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Nearly centered in the photo are three rows of peas in my home kitchen garden. Immediately to the left of the left-most peas are lettuce and spinach with carrots and cilantro to the left of them. When the spring crops- the peas, lettuce, and spinach – wilt in summer’s heat, I’ll remove them, making an 8′ by 14′ clearing in which to grow winter squash. I expect the squash to grow well beyond this 112 square foot area.

When I’m feeling ambitious, I manage multiple plantings in my home kitchen garden. By this I mean I plant the same garden zones two or three times through the growing season. When weather cooperates, cold-weather vegetables planted early grow themselves out as summer approaches. I remove the dying plants and introduce other crops.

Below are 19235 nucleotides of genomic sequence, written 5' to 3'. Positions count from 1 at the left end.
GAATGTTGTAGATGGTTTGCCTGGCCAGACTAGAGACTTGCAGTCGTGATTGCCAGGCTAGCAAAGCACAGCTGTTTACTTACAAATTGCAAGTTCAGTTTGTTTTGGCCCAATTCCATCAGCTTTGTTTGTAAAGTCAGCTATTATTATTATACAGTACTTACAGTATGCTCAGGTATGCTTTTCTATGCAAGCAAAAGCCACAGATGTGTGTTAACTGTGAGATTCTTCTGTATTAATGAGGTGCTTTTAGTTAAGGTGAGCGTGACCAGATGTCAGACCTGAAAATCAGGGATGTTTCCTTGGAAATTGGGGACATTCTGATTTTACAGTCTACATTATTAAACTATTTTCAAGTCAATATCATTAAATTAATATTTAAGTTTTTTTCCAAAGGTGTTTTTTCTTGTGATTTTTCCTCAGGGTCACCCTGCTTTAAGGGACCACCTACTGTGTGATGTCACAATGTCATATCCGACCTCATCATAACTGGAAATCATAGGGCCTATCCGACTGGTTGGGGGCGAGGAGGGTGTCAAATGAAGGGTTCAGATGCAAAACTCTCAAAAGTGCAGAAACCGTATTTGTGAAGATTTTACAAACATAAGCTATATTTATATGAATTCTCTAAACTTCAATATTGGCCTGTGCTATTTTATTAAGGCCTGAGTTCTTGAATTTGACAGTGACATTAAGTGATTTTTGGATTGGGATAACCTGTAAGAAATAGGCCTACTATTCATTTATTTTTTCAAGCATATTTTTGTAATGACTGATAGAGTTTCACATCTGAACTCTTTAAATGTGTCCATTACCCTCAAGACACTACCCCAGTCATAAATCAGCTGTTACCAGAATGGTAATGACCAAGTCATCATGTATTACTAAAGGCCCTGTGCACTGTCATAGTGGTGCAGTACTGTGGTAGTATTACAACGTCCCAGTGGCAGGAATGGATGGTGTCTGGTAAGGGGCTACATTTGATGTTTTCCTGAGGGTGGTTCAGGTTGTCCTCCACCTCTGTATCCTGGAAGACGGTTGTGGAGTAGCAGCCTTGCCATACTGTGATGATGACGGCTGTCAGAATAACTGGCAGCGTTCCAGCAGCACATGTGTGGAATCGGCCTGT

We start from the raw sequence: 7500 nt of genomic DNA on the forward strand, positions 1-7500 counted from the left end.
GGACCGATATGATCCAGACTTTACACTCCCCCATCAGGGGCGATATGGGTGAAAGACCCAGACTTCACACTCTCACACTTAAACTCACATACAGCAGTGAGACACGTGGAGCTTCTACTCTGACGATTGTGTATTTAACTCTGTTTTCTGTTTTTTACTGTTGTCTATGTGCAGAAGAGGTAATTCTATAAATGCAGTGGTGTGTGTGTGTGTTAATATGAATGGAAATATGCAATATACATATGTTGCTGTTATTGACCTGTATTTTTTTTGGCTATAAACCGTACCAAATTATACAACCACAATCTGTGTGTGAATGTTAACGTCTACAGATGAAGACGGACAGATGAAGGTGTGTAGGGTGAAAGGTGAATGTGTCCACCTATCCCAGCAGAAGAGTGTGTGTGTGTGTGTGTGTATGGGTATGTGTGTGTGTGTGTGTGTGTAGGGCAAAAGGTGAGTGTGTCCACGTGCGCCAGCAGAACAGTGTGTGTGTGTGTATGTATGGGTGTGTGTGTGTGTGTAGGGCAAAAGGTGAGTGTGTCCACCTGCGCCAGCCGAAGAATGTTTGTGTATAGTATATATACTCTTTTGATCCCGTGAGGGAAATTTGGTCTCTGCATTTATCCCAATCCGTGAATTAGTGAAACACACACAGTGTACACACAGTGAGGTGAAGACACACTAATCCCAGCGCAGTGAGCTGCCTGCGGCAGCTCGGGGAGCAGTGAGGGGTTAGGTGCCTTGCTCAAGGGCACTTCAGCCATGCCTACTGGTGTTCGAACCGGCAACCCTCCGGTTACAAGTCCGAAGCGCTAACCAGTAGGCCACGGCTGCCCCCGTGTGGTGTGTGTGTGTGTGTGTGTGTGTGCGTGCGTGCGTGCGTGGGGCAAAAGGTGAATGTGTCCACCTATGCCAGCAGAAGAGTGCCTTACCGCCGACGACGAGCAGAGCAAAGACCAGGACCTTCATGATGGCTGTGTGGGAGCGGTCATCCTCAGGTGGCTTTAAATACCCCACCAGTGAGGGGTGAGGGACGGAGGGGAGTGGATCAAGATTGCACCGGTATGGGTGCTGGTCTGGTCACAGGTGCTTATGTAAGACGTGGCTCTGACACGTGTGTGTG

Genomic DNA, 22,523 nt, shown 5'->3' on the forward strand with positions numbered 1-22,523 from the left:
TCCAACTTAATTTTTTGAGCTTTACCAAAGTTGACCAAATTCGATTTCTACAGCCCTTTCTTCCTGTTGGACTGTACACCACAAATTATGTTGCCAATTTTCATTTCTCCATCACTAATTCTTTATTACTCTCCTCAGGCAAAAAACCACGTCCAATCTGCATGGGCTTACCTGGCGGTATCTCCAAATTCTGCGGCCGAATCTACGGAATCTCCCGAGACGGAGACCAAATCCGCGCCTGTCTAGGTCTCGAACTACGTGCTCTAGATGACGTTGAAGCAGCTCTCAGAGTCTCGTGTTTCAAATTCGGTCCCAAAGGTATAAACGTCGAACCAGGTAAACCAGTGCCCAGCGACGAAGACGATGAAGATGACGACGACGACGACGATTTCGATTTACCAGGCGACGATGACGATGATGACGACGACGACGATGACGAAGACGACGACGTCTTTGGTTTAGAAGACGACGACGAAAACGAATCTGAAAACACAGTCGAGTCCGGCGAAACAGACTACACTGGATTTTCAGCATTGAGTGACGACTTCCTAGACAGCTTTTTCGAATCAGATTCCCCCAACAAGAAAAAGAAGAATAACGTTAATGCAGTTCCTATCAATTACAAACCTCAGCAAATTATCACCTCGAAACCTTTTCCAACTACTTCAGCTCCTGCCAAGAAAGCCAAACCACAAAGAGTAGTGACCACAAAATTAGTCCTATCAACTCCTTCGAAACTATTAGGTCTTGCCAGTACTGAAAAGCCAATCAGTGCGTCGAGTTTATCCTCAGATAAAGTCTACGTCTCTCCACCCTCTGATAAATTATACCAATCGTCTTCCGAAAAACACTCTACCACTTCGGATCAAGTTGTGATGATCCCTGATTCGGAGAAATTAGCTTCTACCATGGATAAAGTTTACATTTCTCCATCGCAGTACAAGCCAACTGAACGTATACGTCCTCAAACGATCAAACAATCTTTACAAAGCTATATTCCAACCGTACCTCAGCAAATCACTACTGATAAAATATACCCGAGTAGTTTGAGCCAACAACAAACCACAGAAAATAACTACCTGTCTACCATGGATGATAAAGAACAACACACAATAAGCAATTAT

Usually, I plant peas, lettuce, and spinach in adjacent rows so there will be space in which to plant something large in June… and my first choice is almost always winter squash. Squash is a great late-season vegetable that stores well; it’ll keep for months on your dining room floor unless your spouse makes you move it to the garage.

Awkward Spring for a Home Kitchen Garden

Weather has not cooperated. This has been an unusually cold spring for my zone 5/6 home kitchen garden, and I’ve heard similar observations from gardeners all over the northeastern United States. I’m used to planting summer crops in April, but we had so many cold days in April and May that my spring crops are about a month behind where they’ve been in past seasons.